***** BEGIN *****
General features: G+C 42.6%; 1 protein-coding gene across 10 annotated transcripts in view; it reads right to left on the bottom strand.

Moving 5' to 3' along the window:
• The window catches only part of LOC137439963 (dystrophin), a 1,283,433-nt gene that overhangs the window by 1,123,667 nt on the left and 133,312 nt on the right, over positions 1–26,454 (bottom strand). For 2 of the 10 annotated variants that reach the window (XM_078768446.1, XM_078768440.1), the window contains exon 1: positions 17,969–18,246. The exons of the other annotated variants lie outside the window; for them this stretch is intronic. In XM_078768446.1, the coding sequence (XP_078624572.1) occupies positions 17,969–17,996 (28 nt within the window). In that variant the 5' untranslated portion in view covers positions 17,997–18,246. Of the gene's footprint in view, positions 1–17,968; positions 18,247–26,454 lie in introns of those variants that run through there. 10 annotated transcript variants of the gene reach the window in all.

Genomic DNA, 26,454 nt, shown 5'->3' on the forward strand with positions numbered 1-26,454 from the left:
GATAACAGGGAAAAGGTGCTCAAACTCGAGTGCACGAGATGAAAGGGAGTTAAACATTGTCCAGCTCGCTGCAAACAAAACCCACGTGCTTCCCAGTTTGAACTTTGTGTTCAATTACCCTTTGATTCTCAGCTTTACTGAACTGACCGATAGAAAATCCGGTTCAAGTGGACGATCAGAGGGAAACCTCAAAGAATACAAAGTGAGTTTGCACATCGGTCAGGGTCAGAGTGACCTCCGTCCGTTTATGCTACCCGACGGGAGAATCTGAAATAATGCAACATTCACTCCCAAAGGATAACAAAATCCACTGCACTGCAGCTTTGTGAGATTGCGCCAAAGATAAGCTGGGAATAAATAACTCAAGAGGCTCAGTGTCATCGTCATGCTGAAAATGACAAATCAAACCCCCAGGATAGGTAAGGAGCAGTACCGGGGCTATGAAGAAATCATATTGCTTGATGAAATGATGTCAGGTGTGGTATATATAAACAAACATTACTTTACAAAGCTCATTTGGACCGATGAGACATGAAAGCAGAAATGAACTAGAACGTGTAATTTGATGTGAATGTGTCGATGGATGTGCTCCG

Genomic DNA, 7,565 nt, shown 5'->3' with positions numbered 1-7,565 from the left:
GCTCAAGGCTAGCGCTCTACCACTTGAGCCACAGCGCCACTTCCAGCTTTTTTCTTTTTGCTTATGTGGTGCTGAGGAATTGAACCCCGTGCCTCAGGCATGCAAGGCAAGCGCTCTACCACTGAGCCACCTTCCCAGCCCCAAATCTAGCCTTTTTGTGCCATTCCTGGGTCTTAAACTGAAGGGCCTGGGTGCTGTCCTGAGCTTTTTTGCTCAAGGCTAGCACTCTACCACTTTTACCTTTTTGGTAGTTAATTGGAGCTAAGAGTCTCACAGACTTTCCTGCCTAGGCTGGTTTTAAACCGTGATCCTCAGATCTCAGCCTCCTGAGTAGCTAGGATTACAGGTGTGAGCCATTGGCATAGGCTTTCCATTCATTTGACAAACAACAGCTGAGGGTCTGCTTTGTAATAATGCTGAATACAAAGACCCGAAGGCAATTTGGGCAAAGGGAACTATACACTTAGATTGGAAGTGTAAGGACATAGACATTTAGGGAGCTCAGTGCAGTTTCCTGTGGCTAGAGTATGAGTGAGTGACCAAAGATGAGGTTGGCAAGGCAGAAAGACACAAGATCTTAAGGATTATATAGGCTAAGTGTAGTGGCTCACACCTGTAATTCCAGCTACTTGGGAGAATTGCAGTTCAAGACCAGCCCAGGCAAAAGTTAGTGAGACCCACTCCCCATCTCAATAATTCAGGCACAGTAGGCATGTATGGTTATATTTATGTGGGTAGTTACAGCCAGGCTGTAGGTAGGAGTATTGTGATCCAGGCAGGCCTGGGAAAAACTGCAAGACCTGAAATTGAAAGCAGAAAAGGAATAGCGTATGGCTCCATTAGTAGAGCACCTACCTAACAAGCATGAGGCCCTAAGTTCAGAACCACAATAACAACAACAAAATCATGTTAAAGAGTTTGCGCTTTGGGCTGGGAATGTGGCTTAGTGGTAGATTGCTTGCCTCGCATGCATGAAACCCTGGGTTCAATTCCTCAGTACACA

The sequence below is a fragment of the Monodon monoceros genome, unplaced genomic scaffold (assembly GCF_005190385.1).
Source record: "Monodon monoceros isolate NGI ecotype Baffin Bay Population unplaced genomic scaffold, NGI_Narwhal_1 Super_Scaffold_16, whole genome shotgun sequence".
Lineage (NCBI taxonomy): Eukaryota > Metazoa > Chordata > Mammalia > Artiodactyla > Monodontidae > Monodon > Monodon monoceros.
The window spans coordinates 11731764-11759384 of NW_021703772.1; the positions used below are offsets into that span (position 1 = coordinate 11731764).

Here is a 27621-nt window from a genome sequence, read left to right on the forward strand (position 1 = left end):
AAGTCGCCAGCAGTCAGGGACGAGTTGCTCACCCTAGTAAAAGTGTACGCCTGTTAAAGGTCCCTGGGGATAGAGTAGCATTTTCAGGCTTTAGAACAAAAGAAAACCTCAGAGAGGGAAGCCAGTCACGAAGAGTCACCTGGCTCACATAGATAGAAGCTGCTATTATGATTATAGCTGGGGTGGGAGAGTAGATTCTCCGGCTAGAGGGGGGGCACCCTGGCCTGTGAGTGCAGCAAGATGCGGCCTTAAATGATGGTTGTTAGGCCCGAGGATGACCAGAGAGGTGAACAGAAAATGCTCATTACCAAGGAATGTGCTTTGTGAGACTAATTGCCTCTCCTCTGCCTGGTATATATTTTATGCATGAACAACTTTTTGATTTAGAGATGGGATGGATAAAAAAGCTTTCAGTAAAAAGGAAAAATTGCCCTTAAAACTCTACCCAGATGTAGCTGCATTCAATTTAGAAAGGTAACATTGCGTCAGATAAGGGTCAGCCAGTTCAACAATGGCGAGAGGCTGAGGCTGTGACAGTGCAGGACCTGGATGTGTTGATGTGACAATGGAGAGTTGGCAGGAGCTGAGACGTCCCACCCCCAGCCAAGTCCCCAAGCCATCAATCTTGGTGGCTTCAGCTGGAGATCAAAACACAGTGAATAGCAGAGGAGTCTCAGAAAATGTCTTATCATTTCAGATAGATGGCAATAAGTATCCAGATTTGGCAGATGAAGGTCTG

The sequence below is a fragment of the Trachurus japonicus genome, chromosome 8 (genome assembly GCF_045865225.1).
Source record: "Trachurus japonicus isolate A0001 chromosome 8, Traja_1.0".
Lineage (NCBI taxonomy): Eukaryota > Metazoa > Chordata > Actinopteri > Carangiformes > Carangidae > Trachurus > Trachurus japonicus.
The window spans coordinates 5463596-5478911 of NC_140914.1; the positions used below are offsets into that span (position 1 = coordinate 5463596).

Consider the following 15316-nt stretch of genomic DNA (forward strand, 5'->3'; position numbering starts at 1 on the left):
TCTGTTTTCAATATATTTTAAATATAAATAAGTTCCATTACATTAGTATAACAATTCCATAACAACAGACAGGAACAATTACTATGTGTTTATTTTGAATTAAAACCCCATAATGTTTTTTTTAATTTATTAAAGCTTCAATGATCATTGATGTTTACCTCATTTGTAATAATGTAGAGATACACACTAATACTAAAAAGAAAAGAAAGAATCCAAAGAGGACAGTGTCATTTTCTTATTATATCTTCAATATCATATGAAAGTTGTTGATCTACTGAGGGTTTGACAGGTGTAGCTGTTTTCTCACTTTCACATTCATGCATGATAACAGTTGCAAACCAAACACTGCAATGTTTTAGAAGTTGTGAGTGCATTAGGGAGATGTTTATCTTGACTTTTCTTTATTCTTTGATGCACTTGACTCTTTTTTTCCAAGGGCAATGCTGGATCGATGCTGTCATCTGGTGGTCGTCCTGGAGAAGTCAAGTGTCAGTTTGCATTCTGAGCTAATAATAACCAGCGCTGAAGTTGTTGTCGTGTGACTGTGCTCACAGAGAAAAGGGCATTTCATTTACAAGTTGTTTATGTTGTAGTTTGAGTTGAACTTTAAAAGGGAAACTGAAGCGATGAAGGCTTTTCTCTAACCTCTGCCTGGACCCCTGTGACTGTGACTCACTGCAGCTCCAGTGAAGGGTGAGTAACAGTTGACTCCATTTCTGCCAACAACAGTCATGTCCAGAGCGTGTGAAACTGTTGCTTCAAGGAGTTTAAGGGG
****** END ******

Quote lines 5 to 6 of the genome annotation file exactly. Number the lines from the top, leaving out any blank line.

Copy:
GATAACAGGGAAAAGGTGCTCAAACTCGAGTGCACGAGATGAAAGGGAGTTAAACATTGTCCAGCTCGCTGCAAACAAAACCCACGTGCTTCCCAGTTTGAACTTTGTGTTCAATTACCCTTTGATTCTCAGCTTTACTGAACTGACCGATAGAAAATCCGGTTCAAGTGGACGATCAGAGGGAAACCTCAAAGAATACAAAGTGAGTTTGCACATCGGTCAGGGTCAGAGTGACCTCCGTCCGTTTATGCTACCCGACGGGAGAATCTGAAATAATGCAACATTCACTCCCAAAGGATAACAAAATCCACTGCACTGCAGCTTTGTGAGATTGCGCCAAAGATAAGCTGGGAATAAATAACTCAAGAGGCTCAGTGTCATCGTCATGCTGAAAATGACAAATCAAACCCCCAGGATAGGTAAGGAGCAGTACCGGGGCTATGAAGAAATCATATTGCTTGATGAAATGATGTCAGGTGTGGTATATATAAACAAACATTACTTTACAAAGCTCATTTGGACCGATGAGACATGAAAGCAGAAATGAACTAGAACGTGTAATTTGATGTGAATGTGTCGATGGATGTGCTCCG

Genomic DNA, 7,565 nt, shown 5'->3' with positions numbered 1-7,565 from the left: